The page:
A threat actor named Redfly has been linked to the compromise of a National Grid located in an undisclosed Asian country for six months earlier this year using known malware called ShadowPad.
“The attackers managed to steal credentials and compromise multiple computers on the organization’s network,” the Symantec Threat Hunter team, part of Broadcom, said in a report shared. “This attack is the latest in a series of espionage intrusions against [critical national infrastructure] targets.”
Shadowpad, also known as PoisonPlug, is the follow-up to the PlugX remote access trojan and is a modular implant capable of dynamically loading additional plugins from remote servers as needed to collect sensitive data from breached networks.
It has been widely used by a growing list of China-nexus nation-state groups in attacks on organizations across various industry sectors since at least 2019.
“ShadowPad is decrypted in memory using a custom decryption algorithm,” Secureworks Counter Threat Unit (CTU) noted in February 2022. “ShadowPad extracts information about the host, executes commands, interacts with the file system and registry, and deploys new modules to extend functionality.”
The earliest sign of an attack targeting the Asian entity is said to have been recorded on February 23, 2023, when ShadowPad was executed on a single computer, followed by running the backdoor three months later on May 17.
Also deployed around the same time was a tool called Packerloader that’s used to execute arbitrary shellcode, using it to modify permissions for a driver file known as dump_diskfs.sys to grant access to all users, raising the possibility that the driver may have been used to create file system dumps for later exfiltration.
Threat actors have been observed running PowerShell commands to gather information about storage devices connected to the system, dumping credentials from the Windows registry, as well as clearing security event logs from the machine.
“On May 29, the attackers returned and used a modified version of procdump (filename: alg.exe) to dump credentials from LSASS,” Symantec said. “On May 31, a scheduled task was used to execute oleview.exe, most likely causing side-loading and lateral movement.”
It is suspected that Redfly used the stolen credentials to spread the infection to other machines within the network. After a gap of about two months, the adversary returned to install the keylogger on July 27 and obtained the credentials from LSASS and the registry once again on August 3.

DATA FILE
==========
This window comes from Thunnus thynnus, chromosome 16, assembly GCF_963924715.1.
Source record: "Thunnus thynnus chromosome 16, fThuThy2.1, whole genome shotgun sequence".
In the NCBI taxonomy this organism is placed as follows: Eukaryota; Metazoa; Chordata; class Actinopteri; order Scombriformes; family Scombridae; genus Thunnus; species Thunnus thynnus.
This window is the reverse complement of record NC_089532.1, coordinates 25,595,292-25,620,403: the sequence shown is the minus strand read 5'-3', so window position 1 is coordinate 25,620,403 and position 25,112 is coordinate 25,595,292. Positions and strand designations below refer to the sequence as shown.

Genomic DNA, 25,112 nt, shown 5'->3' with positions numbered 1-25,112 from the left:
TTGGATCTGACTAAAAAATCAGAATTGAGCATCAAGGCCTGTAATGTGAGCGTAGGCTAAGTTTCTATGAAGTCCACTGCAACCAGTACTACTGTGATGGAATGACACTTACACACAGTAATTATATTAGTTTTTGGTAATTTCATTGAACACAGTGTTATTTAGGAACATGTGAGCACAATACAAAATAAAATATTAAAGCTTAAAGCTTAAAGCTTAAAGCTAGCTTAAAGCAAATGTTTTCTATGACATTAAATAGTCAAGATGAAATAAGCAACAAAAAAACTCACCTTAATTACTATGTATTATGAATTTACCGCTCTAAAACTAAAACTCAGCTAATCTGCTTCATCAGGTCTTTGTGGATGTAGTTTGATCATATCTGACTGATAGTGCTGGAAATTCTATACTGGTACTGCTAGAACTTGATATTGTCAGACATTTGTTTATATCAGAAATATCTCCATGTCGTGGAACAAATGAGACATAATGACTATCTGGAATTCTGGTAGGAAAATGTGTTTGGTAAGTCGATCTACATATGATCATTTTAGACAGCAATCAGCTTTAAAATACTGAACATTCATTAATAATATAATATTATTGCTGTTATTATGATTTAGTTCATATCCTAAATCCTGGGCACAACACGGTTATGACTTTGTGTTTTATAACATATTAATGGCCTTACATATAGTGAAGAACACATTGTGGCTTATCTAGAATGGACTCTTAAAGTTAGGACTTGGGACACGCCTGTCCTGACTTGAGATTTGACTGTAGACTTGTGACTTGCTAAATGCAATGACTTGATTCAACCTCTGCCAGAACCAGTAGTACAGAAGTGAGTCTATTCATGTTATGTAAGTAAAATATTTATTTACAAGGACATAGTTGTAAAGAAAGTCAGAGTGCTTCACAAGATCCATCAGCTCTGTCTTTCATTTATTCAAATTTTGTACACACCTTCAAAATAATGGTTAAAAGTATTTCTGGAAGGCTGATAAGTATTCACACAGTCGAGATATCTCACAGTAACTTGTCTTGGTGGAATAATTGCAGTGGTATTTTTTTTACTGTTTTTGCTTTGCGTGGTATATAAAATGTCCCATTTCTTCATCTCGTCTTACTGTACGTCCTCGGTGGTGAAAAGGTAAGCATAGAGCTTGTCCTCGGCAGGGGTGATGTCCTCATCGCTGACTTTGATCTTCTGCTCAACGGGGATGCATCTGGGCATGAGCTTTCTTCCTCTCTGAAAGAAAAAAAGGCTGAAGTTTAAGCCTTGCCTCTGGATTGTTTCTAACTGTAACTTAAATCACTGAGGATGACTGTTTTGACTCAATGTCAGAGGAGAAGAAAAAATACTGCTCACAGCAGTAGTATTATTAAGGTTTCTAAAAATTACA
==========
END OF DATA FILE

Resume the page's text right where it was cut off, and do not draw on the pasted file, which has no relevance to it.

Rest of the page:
Symantec said the campaign shares infrastructure and tooling overlaps with previously identified activity attributed to the Chinese state-sponsored group referred to as APT41 (aka Winnti), with Redly almost exclusively focusing on targeting critical infrastructure entities.
However, there is no evidence that the hacking organization has conducted any disruptive attacks to date.
“Threat actors maintaining a long-term, persistent presence on the national grid pose a clear risk of attacks designed to disrupt power supplies and other critical services in other states during times of heightened political tension,” the company said.
The development comes as Microsoft revealed that China-affiliated actors are honing in on AI-generated visual media for use in influence operations targeting the U.S. as well as “conducting intelligence collection and malware execution against regional governments and industries” in the South China Sea region since the start of the year.
“Raspberry Typhoon persistently targets government ministries, military entities, and corporate entities involved in critical infrastructure, especially telecommunications,” the tech giant said. “Since January 2023, Raspberry Typhoon has been particularly persistent.”
Other targets include the US defense industrial base (Circle Typhoon, Volt Typhoon and Mulberry Typhoon), US critical infrastructure, government entities in Europe and the US (Storm-0558), and Taiwan (Flax Typhoon and Charcoal Typhoon).